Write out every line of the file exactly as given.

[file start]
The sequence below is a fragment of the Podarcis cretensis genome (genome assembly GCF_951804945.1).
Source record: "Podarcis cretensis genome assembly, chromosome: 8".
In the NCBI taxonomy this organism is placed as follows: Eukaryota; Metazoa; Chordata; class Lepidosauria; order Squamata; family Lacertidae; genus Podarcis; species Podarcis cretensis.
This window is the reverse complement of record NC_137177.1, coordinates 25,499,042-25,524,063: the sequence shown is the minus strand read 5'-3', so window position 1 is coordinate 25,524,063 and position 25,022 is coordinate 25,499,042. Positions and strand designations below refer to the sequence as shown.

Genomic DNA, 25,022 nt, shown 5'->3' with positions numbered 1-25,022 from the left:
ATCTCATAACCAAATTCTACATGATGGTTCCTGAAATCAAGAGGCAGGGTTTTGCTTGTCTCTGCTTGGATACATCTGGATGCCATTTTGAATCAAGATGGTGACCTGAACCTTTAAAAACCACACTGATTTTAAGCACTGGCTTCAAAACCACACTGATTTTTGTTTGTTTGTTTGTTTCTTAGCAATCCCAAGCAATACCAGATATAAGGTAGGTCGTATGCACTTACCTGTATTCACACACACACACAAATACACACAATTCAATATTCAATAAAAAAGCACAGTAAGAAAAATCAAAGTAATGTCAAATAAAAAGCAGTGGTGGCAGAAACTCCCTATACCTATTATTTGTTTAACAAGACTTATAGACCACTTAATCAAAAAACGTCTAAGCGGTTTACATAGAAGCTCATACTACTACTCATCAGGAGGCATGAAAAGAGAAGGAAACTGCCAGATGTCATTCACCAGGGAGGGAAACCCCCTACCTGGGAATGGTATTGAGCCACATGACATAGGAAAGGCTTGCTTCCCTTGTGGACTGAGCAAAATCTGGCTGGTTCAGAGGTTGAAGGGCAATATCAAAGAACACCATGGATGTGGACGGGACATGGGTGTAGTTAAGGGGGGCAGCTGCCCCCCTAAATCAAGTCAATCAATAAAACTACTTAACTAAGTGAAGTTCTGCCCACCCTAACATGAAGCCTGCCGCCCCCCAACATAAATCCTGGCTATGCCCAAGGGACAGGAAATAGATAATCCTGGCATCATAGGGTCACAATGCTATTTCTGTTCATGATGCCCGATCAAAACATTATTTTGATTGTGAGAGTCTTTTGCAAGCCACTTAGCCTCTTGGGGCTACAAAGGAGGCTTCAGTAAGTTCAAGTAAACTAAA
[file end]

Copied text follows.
The sequence below is a fragment of the Podarcis cretensis genome (genome assembly GCF_951804945.1).
Source record: "Podarcis cretensis genome assembly, chromosome: 8".
In the NCBI taxonomy this organism is placed as follows: Eukaryota; Metazoa; Chordata; class Lepidosauria; order Squamata; family Lacertidae; genus Podarcis; species Podarcis cretensis.
This window is the reverse complement of record NC_137177.1, coordinates 25,499,042-25,524,063: the sequence shown is the minus strand read 5'-3', so window position 1 is coordinate 25,524,063 and position 25,022 is coordinate 25,499,042. Positions and strand designations below refer to the sequence as shown.

Genomic DNA, 25,022 nt, shown 5'->3' with positions numbered 1-25,022 from the left:
ATCTCATAACCAAATTCTACATGATGGTTCCTGAAATCAAGAGGCAGGGTTTTGCTTGTCTCTGCTTGGATACATCTGGATGCCATTTTGAATCAAGATGGTGACCTGAACCTTTAAAAACCACACTGATTTTAAGCACTGGCTTCAAAACCACACTGATTTTTGTTTGTTTGTTTGTTTCTTAGCAATCCCAAGCAATACCAGATATAAGGTAGGTCGTATGCACTTACCTGTATTCACACACACACACAAATACACACAATTCAATATTCAATAAAAAAGCACAGTAAGAAAAATCAAAGTAATGTCAAATAAAAAGCAGTGGTGGCAGAAACTCCCTATACCTATTATTTGTTTAACAAGACTTATAGACCACTTAATCAAAAAACGTCTAAGCGGTTTACATAGAAGCTCATACTACTACTCATCAGGAGGCATGAAAAGAGAAGGAAACTGCCAGATGTCATTCACCAGGGAGGGAAACCCCCTACCTGGGAATGGTATTGAGCCACATGACATAGGAAAGGCTTGCTTCCCTTGTGGACTGAGCAAAATCTGGCTGGTTCAGAGGTTGAAGGGCAATATCAAAGAACACCATGGATGTGGACGGGACATGGGTGTAGTTAAGGGGGGCAGCTGCCCCCCTAAATCAAGTCAATCAATAAAACTACTTAACTAAGTGAAGTTCTGCCCACCCTAACATGAAGCCTGCCGCCCCCCAACATAAATCCTGGCTATGCCCAAGGGACAGGAAATAGATAATCCTGGCATCATAGGGTCACAATGCTATTTCTGTTCATGATGCCCGATCAAAACATTATTTTGATTGTGAGAGTCTTTTGCAAGCCACTTAGCCTCTTGGGGCTACAAAGGAGGCTTCAGTAAGTTCAAGTAAACTAAA